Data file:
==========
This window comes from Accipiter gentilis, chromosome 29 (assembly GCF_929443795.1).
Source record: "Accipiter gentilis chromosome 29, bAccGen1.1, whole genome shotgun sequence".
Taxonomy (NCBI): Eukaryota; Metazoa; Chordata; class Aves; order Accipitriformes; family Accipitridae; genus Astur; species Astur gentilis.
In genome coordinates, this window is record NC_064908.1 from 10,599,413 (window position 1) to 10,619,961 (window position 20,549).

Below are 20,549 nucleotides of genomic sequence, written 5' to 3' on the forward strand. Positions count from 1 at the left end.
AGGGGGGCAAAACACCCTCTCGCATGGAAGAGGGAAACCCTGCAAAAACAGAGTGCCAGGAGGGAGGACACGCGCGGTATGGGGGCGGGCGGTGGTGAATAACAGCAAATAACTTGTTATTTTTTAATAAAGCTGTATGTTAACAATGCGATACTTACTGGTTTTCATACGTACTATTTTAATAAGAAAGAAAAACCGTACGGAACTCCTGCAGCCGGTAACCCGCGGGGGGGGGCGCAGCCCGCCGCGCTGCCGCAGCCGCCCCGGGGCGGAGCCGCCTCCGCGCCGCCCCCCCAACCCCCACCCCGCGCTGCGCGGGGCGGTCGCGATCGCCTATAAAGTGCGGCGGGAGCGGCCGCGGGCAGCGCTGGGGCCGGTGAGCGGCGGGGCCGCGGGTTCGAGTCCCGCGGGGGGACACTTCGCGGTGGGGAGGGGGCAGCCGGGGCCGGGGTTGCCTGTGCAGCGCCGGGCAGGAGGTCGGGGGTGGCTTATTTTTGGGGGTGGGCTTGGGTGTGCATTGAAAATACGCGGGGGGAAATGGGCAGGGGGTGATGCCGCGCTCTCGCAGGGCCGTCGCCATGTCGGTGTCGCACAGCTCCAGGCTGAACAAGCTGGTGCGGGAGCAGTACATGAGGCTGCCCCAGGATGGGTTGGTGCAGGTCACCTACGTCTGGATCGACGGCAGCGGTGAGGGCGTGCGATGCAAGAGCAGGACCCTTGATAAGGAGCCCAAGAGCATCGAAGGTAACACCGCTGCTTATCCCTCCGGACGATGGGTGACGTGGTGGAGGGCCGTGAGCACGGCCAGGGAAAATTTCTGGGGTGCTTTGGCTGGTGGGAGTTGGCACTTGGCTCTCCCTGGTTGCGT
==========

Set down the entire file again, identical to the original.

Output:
This window comes from Accipiter gentilis, chromosome 29 (assembly GCF_929443795.1).
Source record: "Accipiter gentilis chromosome 29, bAccGen1.1, whole genome shotgun sequence".
Taxonomy (NCBI): Eukaryota; Metazoa; Chordata; class Aves; order Accipitriformes; family Accipitridae; genus Astur; species Astur gentilis.
In genome coordinates, this window is record NC_064908.1 from 10,599,413 (window position 1) to 10,619,961 (window position 20,549).

Below are 20,549 nucleotides of genomic sequence, written 5' to 3' on the forward strand. Positions count from 1 at the left end.
AGGGGGGCAAAACACCCTCTCGCATGGAAGAGGGAAACCCTGCAAAAACAGAGTGCCAGGAGGGAGGACACGCGCGGTATGGGGGCGGGCGGTGGTGAATAACAGCAAATAACTTGTTATTTTTTAATAAAGCTGTATGTTAACAATGCGATACTTACTGGTTTTCATACGTACTATTTTAATAAGAAAGAAAAACCGTACGGAACTCCTGCAGCCGGTAACCCGCGGGGGGGGGCGCAGCCCGCCGCGCTGCCGCAGCCGCCCCGGGGCGGAGCCGCCTCCGCGCCGCCCCCCCAACCCCCACCCCGCGCTGCGCGGGGCGGTCGCGATCGCCTATAAAGTGCGGCGGGAGCGGCCGCGGGCAGCGCTGGGGCCGGTGAGCGGCGGGGCCGCGGGTTCGAGTCCCGCGGGGGGACACTTCGCGGTGGGGAGGGGGCAGCCGGGGCCGGGGTTGCCTGTGCAGCGCCGGGCAGGAGGTCGGGGGTGGCTTATTTTTGGGGGTGGGCTTGGGTGTGCATTGAAAATACGCGGGGGGAAATGGGCAGGGGGTGATGCCGCGCTCTCGCAGGGCCGTCGCCATGTCGGTGTCGCACAGCTCCAGGCTGAACAAGCTGGTGCGGGAGCAGTACATGAGGCTGCCCCAGGATGGGTTGGTGCAGGTCACCTACGTCTGGATCGACGGCAGCGGTGAGGGCGTGCGATGCAAGAGCAGGACCCTTGATAAGGAGCCCAAGAGCATCGAAGGTAACACCGCTGCTTATCCCTCCGGACGATGGGTGACGTGGTGGAGGGCCGTGAGCACGGCCAGGGAAAATTTCTGGGGTGCTTTGGCTGGTGGGAGTTGGCACTTGGCTCTCCCTGGTTGCGT